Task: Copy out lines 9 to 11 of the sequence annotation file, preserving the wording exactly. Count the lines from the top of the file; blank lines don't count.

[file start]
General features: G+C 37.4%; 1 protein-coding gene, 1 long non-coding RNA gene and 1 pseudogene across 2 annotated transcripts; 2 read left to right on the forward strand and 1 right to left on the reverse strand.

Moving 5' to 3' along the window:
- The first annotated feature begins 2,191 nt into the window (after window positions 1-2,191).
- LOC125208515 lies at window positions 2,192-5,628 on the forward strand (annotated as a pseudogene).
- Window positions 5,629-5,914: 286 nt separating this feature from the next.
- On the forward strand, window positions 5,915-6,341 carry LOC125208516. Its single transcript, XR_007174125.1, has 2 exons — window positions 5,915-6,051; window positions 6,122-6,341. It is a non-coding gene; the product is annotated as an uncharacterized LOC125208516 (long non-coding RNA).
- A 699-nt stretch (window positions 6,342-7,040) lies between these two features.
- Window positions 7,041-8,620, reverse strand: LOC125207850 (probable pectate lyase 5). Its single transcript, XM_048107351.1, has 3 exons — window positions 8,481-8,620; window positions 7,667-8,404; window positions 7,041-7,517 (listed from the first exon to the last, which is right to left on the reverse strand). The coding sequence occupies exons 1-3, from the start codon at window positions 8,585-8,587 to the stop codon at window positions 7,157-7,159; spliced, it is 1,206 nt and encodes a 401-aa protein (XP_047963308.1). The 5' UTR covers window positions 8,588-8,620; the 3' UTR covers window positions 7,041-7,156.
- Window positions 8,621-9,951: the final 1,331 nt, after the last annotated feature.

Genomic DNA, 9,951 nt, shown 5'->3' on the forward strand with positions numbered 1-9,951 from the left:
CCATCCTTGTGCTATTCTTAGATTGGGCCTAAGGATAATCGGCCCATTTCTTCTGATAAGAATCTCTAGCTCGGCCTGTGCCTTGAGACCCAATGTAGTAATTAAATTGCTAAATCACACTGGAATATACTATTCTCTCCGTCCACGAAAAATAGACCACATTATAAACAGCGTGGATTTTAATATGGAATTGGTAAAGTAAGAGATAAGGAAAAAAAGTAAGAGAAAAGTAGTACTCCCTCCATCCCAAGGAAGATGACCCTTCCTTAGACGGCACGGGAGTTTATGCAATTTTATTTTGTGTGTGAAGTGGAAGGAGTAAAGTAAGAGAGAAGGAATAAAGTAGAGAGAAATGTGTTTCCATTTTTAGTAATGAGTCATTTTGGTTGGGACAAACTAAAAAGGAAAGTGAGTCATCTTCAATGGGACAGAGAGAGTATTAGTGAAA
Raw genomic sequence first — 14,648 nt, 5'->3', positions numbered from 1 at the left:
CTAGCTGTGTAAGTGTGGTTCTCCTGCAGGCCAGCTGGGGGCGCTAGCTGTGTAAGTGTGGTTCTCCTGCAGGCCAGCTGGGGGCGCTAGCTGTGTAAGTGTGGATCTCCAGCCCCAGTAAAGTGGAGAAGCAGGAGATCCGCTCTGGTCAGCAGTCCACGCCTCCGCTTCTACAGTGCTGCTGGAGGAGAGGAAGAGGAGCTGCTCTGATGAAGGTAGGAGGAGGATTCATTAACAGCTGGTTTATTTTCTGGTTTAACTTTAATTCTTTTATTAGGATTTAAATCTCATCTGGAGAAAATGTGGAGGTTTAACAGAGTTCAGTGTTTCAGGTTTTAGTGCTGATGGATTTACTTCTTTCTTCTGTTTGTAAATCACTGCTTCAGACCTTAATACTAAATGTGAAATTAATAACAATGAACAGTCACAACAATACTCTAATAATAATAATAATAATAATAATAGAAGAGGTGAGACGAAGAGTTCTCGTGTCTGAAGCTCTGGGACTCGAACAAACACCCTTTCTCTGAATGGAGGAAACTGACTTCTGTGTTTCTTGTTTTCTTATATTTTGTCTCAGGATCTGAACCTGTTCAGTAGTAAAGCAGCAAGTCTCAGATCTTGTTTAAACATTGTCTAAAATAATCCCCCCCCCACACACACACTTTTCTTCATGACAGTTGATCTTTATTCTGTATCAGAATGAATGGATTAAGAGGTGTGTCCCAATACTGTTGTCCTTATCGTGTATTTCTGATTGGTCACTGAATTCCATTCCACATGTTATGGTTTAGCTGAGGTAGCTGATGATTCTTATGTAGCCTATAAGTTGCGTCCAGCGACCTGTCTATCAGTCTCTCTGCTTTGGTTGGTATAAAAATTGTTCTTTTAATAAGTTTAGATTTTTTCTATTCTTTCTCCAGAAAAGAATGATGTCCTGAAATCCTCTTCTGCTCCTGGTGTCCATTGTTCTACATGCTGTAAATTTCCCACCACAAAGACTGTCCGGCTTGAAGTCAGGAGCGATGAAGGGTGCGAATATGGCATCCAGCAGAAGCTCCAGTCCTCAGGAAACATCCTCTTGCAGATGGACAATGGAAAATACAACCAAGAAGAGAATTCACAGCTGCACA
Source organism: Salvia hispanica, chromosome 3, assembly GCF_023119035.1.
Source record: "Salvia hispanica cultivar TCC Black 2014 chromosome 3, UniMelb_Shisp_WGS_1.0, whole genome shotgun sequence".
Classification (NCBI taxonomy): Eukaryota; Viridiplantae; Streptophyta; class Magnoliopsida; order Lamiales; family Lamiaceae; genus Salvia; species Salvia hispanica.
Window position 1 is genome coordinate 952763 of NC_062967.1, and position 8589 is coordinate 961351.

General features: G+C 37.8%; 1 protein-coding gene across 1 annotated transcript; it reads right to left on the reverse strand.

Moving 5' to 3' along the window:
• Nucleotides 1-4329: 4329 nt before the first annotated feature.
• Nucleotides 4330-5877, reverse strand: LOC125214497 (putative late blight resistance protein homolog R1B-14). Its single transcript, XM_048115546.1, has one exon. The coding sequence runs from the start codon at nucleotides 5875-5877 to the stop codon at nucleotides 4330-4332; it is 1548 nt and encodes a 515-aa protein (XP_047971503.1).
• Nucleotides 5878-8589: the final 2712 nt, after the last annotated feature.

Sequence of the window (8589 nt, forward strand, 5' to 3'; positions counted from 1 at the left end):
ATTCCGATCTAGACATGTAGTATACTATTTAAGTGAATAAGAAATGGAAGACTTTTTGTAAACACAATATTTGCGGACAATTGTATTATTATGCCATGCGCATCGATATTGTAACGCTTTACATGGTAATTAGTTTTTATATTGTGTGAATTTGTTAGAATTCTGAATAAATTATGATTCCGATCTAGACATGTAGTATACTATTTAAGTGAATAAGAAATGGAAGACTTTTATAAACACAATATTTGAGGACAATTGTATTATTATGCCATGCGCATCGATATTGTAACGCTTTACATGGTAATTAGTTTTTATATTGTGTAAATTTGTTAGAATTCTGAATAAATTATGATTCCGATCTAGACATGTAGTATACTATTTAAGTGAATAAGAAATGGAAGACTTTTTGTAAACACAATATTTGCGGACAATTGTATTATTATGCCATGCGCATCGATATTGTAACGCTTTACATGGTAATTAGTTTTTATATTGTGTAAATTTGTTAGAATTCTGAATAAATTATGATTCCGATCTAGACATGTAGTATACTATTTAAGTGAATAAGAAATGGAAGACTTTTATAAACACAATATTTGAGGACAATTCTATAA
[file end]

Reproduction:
- Window positions 8,621-9,951: the final 1,331 nt, after the last annotated feature.

Genomic DNA, 9,951 nt, shown 5'->3' on the forward strand with positions numbered 1-9,951 from the left:
CCATCCTTGTGCTATTCTTAGATTGGGCCTAAGGATAATCGGCCCATTTCTTCTGATAAGAATCTCTAGCTCGGCCTGTGCCTTGAGACCCAATGTAGTAATTAAATTGCTAAATCACACTGGAATATACTATTCTCTCCGTCCACGAAAAATAGACCACATTATAAACAGCGTGGATTTTAATATGGAATTGGTAAAGTAAGAGATAAGGAAAAAAAGTAAGAGAAAAGTAGTACTCCCTCCATCCCAAGGAAGATGACCCTTCCTTAGACGGCACGGGAGTTTATGCAATTTTATTTTGTGTGTGAAGTGGAAGGAGTAAAGTAAGAGAGAAGGAATAAAGTAGAGAGAAATGTGTTTCCATTTTTAGTAATGAGTCATTTTGGTTGGGACAAACTAAAAAGGAAAGTGAGTCATCTTCAATGGGACAGAGAGAGTATTAGTGAAA